UK manufacturing sees stronger growth of output and employment at start of 2022
Production rises at fastest rate in six months
New order growth slows despite mild uptick in new export business
Input cost and output price inflation ease Data were collected 12-26 January 2022.
The start of 2022 saw growth of UK manufacturing output and employment strengthen, as companies responded to improved new order intakes, rising backlogs of work and addressed shortfalls in capacity. Although supply chain constraints continued to stymie growth, there were signs that these were passed their peak, a factor contributing to a slight easing in purchase price inflation.
The seasonally adjusted IHS Markit/CIPS Purchasing Managers’ Index® (PMI®) fell slightly to 57.3 in January, down from 57.9 in December, remaining above the 50.0 no change mark for the twentieth consecutive month. The marginal dip in the index level reflected slower growth of new orders and a further easing in the rate of increase in vendor lead times.
Production volumes rose for the twentieth successive month in January. The rate of expansion accelerated for the third month running to its highest since July 2021. Increased output reflected rising new order intakes, efforts to tackle backlogs of work and a slight improvement in export demand. Some firms also noted that supply chain stresses, staff shortages and slower growth of new work had stymied efforts to raise production further.
Stronger output growth had a positive impact on the trend in job creation during January. Manufacturing employment increased for the thirteenth consecutive month, with the rate of expansion the second-steepest in 11 years. Companies linked recruitment activity to new project launches, greater demand for products, preparations for future growth and efforts to address capacity shortfalls and rising backlogs.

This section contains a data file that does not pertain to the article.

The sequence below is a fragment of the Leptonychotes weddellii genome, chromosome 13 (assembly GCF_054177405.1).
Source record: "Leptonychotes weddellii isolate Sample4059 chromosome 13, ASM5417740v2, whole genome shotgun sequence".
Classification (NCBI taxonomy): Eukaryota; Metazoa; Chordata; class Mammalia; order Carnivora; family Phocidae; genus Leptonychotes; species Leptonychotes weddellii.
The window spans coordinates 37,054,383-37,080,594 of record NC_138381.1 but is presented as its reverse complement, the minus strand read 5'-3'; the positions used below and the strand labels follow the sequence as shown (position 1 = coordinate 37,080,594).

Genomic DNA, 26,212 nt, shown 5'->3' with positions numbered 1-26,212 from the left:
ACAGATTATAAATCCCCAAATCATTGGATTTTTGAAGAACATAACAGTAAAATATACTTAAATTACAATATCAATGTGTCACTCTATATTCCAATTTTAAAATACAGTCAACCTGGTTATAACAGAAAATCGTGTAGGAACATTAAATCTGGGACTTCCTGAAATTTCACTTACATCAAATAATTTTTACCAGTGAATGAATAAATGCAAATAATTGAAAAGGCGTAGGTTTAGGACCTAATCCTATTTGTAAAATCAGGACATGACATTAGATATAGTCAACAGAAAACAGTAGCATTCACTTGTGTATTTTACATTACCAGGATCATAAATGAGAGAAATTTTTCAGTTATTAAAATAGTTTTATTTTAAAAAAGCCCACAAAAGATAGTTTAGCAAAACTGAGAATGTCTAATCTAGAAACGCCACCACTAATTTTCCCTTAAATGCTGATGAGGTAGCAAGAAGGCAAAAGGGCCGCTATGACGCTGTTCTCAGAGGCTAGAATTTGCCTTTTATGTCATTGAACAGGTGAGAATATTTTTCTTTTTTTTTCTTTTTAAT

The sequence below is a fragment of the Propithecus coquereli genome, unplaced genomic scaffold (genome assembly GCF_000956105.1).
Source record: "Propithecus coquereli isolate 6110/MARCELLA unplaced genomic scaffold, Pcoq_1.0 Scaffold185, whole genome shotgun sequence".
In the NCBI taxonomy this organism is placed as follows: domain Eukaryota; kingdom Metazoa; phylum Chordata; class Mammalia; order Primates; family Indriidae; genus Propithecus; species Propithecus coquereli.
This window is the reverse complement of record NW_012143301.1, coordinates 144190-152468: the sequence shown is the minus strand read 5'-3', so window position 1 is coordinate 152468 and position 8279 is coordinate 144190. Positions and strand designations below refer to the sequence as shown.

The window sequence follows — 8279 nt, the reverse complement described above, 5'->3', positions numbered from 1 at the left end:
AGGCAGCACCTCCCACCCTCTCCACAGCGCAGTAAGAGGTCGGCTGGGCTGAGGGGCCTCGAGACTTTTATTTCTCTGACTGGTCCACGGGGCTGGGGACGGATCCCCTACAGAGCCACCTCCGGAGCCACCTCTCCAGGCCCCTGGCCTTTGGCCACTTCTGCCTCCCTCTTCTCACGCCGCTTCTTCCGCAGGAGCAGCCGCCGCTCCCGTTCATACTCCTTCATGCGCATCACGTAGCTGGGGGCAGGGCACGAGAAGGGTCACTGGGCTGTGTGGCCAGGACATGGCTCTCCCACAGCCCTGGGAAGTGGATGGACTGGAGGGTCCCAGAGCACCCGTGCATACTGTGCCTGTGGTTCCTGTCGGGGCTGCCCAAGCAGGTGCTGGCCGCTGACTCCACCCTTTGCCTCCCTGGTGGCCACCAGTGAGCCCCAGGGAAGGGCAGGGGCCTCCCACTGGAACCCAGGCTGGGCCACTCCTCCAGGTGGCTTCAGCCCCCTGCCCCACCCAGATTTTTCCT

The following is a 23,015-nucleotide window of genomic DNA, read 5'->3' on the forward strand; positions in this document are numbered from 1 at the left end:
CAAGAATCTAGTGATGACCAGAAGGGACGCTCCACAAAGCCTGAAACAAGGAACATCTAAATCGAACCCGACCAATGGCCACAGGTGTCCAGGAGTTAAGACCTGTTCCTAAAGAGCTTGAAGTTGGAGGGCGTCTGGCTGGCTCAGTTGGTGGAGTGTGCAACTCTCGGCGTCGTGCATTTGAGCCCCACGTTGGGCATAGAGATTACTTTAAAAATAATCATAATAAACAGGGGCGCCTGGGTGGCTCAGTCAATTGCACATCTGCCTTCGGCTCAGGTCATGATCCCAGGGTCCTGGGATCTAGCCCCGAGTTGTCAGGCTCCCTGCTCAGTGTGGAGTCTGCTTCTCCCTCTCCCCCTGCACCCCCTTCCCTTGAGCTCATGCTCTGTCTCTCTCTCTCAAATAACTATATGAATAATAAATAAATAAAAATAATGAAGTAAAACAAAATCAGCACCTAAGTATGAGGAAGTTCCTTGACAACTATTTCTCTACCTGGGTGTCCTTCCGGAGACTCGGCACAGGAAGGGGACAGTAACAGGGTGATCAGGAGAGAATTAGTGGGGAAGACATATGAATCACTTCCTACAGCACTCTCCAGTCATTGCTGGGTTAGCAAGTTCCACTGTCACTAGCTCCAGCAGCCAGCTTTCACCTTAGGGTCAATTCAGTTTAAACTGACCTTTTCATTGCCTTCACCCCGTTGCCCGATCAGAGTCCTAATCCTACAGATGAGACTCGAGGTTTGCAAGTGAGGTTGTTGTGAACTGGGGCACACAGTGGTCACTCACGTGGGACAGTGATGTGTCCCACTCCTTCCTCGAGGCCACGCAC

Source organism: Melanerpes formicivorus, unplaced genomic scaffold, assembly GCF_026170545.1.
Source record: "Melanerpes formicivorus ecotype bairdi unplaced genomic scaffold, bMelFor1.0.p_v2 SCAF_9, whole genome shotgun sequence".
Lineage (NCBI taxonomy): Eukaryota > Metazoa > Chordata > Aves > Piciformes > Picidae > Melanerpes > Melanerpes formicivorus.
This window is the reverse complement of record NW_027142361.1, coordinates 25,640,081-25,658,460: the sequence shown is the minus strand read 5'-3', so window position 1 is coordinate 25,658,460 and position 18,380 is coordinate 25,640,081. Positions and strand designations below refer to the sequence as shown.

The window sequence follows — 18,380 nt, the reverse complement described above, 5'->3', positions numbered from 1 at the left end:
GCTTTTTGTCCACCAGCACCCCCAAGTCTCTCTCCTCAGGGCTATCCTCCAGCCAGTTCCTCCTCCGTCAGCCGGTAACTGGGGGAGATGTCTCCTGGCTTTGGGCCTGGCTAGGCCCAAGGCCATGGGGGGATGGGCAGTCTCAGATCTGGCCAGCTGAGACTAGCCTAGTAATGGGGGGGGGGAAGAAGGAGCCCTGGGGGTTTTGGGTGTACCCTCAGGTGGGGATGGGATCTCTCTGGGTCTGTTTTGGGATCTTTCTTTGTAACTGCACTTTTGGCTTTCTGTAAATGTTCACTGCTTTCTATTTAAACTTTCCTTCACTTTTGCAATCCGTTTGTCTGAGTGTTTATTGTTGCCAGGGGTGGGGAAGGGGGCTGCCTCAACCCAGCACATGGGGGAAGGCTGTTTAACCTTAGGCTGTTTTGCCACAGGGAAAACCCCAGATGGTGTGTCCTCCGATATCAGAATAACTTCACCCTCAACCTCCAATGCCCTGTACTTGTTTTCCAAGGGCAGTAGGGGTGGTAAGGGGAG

News of improved growth of output and employment was partly tempered by an easing in the rate of increase in new business. Although the domestic market remained the prime source of new contract wins, the latest survey suggested that growth was less pronounced than in the prior month. New export business meanwhile rose, albeit only slightly, for the first time in five months, amid reports of stronger demand from the EU, the US, China, Brazil and the MENA region.
Although input price inflation remained substantial compared to the historical standards of the survey, the rate of increase eased to a nine-month low. Companies continued to report a wide array of inputs as up in price, including chemicals, electronics, energy, foods stuffs, metals, packaging and timber. Higher costs were passed on to clients in the form of increased output charges.
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